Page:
Apart from Carry on Sergeant, I have never seen William Hartnell in anything other than Doctor Who, which is probably a major omission for a fan of the show, so I was very pleased to see him among the cast of this Edgar Wallace Mysteries B movie. I was also pleased to see what an excellent actor he was beyond the world of Who, although that was no great surprise. He was a popular actor, and it’s obvious why he was chosen for so many military roles. He had an effortless air of authority about him, which he brought to the role of the police chief here. It was just a shame he didn’t have a bit more to do in this film.
Instead, the focus is on his subordinate, Henry Fraser, played by Ray Barrett, who would soon be facing off against Hartnell as a Doctor Who villain in The Rescue. Based on this performance, he was better suited to playing villains than heroes, because he makes for an unlikely protagonist here. It’s very hard to warm to the character. Part of that problem is Barrett’s often blank-faced delivery of his lines, in a role that called for much more passion. Faced with a story that required the character to fall deeply in love in two days, and then fall deeply in love again in a week, the only way to make that work is for the actor to really sell the emotion, but Barrett misses the mark and makes Henry seem sleazy instead, which I doubt was the writer’s intention.
Having said that, Barrett wasn’t helped by the writing either. Henry is immediately a terrible policeman, chatting up a vulnerable, frightened housewife, and then failing to actually protect her, which might have gone some way to justify his actions. Instead, he lets her go off back home on her own while he goes shopping, and returns for his date to find her dead. He then greets her husband with a punch. His boss’s decision to send him off on leave and take him off the case seems eminently sensible given the circumstances.
At exactly the halfway mark of the film we get a great twist, with murder victim Claudia turning up still alive, and then revealing she is actually the twin sister. Having decided Claudia’s husband George (Nigel Stock) was the murderer, they concoct a plan to bring him to justice, but after a few days Henry starts obsessing about the twin sister and trying to seduce her, to the extent that he forgets about what they are supposed to be doing. At this point I don’t know how anyone could be anything other than sickened by this man, and the film becomes very hard to enjoy, with such an unpleasant hero character. On a basic level, this is a rerun of Playback, an earlier film in the series in which a policeman strayed into a life of crime for the love of a woman. The difference is that Dave Hollis was sort of swept away into a world of trouble whereas Henry is very much the engineer of his own problems. He makes it all too easy for his enemies to play him for a fool.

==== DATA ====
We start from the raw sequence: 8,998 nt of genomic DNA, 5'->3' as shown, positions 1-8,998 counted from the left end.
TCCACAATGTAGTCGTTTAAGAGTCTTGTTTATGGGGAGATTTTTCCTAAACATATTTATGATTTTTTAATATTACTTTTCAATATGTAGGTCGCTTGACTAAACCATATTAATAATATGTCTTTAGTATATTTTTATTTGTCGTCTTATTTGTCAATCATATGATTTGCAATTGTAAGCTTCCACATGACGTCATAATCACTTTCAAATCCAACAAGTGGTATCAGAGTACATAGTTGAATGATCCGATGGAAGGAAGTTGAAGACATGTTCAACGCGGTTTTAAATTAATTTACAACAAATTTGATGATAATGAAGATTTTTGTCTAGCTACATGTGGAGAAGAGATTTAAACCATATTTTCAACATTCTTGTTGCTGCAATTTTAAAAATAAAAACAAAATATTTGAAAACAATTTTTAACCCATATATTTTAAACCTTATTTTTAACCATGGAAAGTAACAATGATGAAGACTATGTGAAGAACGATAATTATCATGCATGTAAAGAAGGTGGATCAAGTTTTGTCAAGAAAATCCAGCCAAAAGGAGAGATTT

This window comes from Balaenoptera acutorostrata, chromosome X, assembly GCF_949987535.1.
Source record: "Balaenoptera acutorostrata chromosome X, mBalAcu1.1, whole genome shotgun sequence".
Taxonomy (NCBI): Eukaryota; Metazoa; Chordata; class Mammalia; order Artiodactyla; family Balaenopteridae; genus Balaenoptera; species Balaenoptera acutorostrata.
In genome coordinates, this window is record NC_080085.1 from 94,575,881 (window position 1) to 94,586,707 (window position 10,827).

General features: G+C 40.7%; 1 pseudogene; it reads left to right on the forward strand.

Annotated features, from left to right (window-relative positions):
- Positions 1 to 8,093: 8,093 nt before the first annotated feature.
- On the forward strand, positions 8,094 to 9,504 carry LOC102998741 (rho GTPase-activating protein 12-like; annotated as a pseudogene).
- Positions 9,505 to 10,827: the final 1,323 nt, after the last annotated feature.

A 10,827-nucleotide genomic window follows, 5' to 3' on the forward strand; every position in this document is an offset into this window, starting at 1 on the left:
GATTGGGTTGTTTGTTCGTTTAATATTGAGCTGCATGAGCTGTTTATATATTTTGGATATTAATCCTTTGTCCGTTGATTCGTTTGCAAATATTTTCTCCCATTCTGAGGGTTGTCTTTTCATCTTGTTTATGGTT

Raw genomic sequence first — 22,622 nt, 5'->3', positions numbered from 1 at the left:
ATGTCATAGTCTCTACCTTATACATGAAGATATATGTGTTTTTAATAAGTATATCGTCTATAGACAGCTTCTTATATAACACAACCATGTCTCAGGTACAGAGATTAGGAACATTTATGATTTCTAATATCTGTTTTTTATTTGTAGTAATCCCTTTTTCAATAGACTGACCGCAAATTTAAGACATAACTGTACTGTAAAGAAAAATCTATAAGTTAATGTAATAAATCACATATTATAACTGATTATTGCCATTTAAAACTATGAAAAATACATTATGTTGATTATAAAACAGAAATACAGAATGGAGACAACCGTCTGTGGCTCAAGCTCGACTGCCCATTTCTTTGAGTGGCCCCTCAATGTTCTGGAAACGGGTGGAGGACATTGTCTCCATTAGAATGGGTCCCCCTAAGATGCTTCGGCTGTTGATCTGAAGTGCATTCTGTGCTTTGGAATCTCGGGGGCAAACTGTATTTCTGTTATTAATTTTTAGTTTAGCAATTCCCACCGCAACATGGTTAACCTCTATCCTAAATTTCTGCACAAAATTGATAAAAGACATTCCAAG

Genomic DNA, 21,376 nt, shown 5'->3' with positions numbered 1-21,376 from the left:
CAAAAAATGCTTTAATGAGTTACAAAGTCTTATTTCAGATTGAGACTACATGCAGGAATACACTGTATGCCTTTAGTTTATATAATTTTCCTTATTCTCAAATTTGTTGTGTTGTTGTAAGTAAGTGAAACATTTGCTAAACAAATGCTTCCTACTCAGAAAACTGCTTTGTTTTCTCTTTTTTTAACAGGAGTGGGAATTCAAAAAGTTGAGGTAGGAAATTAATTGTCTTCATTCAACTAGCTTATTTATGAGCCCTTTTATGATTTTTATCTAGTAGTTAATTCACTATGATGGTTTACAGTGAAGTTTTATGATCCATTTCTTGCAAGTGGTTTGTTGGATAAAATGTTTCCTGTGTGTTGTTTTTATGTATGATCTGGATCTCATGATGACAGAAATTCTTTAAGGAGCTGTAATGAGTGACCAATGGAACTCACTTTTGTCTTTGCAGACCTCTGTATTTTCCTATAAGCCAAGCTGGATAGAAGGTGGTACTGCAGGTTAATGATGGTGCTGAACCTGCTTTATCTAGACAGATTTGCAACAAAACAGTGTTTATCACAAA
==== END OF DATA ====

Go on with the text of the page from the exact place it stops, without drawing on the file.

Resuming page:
With that in mind, it was great to see Henry’s murderous and fraudulent plan turned against him, although I’m not sure that was the reaction the writer was hoping for. The pleasure could only be schadenfreude and the enjoyment of a very neat turning of the tables, because it’s not as if we could root for George the brutal murderer either. This is sometimes the problem with the Edgar Wallace film series: absolutely nobody to like, and if we don’t like any of the characters, it’s hard to muster up any strong feelings about what happens to them. Appreciation of the film becomes nothing more than an intellectual exercise, and fortunately this one has enough clever twists to make that work. As for the fate of the main characters, when the bullets started flying I didn’t really care who they hit. When a film fails to provoke an emotional response other than curiosity, that’s a fundamental failing of the writing. RP
Read next in the Junkyard… The Edgar Wallace Mysteries: The Partner
Thanks, RP, for another reminder of how interesting it is to learn more about the pre-Doctor Who career for William Hartnell. Also good to learn about another role for Nigel Stock (Prof. Hayter in Time Flight and Waxflatter in Young Sherlock Holmes).
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